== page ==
Could this also mean "Your questions, please" and "Their questions, please" ?
I believe so since it is at the start of a sentence (and therefor capitalization blurs if it should be her/their/its or your). If there was a sentence before this one that put it in context it would make the definition clearer.
You're right. But you would usually put a comma between Fragen and bitte, like in the english sentence, in my humble opinion.
"Their questions, please" and "Her questions, please." are also possible but less likely. The speaker addresses someone who would be requested to tell someone else's questions.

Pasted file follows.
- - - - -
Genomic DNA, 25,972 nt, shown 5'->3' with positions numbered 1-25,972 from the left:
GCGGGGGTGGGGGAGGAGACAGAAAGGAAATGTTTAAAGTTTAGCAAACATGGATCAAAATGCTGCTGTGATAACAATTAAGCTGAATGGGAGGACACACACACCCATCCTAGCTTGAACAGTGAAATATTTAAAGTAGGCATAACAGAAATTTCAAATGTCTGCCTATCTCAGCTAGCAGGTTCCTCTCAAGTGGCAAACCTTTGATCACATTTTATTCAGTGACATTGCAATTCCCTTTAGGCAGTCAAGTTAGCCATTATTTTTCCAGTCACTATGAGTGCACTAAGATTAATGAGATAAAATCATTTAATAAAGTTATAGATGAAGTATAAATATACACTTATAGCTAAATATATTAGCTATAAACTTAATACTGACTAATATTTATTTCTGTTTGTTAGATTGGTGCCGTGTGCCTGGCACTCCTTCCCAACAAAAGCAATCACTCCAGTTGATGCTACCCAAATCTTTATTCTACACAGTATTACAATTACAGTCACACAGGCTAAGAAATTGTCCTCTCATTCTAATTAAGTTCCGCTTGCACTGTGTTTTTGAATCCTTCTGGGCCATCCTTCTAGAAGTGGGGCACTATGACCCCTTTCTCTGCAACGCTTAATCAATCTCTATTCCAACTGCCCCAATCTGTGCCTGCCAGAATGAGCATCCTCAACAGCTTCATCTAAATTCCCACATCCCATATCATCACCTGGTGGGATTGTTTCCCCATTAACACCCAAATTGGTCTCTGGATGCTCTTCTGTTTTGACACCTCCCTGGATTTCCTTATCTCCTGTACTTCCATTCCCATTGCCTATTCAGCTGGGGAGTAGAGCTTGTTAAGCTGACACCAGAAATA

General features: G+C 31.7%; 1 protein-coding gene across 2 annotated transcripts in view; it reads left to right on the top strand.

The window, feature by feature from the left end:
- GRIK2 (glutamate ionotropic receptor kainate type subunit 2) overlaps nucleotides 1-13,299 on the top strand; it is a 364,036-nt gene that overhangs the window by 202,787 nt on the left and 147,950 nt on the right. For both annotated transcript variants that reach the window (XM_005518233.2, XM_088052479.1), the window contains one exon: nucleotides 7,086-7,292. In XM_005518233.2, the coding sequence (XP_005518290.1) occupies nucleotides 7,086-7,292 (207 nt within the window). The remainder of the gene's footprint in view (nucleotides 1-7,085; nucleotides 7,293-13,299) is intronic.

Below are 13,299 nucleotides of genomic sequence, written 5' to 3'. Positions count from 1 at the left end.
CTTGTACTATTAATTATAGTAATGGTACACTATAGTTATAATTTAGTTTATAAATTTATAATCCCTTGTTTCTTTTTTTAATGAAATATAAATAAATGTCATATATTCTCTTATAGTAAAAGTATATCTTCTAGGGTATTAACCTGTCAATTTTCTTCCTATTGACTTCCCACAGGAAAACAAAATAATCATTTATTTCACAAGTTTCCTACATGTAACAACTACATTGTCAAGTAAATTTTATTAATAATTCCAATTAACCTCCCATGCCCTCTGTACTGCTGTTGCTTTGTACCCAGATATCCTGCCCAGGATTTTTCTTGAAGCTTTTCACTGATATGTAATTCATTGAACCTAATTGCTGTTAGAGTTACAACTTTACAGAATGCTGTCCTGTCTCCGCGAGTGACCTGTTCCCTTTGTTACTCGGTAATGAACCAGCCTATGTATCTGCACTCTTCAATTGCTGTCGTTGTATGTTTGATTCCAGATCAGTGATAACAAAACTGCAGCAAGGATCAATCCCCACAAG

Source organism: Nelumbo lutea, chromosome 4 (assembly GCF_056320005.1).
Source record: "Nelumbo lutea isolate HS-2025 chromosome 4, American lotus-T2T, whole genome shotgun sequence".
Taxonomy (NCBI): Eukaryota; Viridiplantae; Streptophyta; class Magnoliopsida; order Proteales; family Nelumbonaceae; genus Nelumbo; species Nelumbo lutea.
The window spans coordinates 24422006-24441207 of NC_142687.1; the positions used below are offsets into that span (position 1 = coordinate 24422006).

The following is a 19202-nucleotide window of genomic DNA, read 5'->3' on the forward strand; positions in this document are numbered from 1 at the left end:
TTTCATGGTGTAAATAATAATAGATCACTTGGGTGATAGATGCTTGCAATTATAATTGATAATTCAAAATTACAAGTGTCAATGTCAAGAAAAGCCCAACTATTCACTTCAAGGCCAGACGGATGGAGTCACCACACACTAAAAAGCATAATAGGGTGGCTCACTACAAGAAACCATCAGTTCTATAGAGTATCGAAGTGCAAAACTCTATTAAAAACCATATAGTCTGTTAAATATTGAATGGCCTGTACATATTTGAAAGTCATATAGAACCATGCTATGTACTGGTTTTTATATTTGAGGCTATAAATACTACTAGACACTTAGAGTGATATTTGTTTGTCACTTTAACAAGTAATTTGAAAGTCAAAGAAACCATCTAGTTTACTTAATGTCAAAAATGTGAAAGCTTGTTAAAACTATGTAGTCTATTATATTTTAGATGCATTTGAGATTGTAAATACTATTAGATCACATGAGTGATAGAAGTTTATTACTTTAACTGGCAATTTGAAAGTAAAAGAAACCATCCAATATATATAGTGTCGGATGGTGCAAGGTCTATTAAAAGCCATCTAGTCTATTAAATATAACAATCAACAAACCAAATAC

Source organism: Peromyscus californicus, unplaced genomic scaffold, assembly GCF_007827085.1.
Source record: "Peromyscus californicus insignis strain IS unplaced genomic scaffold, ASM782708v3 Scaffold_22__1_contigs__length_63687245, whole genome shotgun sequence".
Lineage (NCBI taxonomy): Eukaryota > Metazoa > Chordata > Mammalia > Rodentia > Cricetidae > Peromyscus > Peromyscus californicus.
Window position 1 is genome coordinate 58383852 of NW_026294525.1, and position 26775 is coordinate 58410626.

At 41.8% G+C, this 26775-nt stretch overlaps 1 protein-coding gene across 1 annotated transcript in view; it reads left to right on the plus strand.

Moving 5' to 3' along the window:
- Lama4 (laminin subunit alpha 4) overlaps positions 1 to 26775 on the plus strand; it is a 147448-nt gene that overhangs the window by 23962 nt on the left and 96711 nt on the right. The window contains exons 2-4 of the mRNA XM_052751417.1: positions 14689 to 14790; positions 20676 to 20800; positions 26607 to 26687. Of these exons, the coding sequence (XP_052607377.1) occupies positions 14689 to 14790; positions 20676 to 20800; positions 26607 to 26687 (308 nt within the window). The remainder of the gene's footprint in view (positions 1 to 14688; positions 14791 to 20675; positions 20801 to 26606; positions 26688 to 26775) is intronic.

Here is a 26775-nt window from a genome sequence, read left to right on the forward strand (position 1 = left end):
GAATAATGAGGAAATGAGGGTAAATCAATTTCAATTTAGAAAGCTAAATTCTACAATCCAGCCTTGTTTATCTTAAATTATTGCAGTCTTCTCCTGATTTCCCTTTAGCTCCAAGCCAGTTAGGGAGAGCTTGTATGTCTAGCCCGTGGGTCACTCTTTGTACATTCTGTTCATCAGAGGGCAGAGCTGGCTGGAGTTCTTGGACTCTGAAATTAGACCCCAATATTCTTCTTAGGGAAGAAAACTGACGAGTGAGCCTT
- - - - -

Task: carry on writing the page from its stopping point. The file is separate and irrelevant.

That seems like a more natural inquiry. People don't often ask someone to provide a third party's questions.
If you are in a group, such as teenpact, and you are interviewing a politician, and said politician dodges a question, you want to ask for that question to be answered. So this sentence could be very useful in a group interview.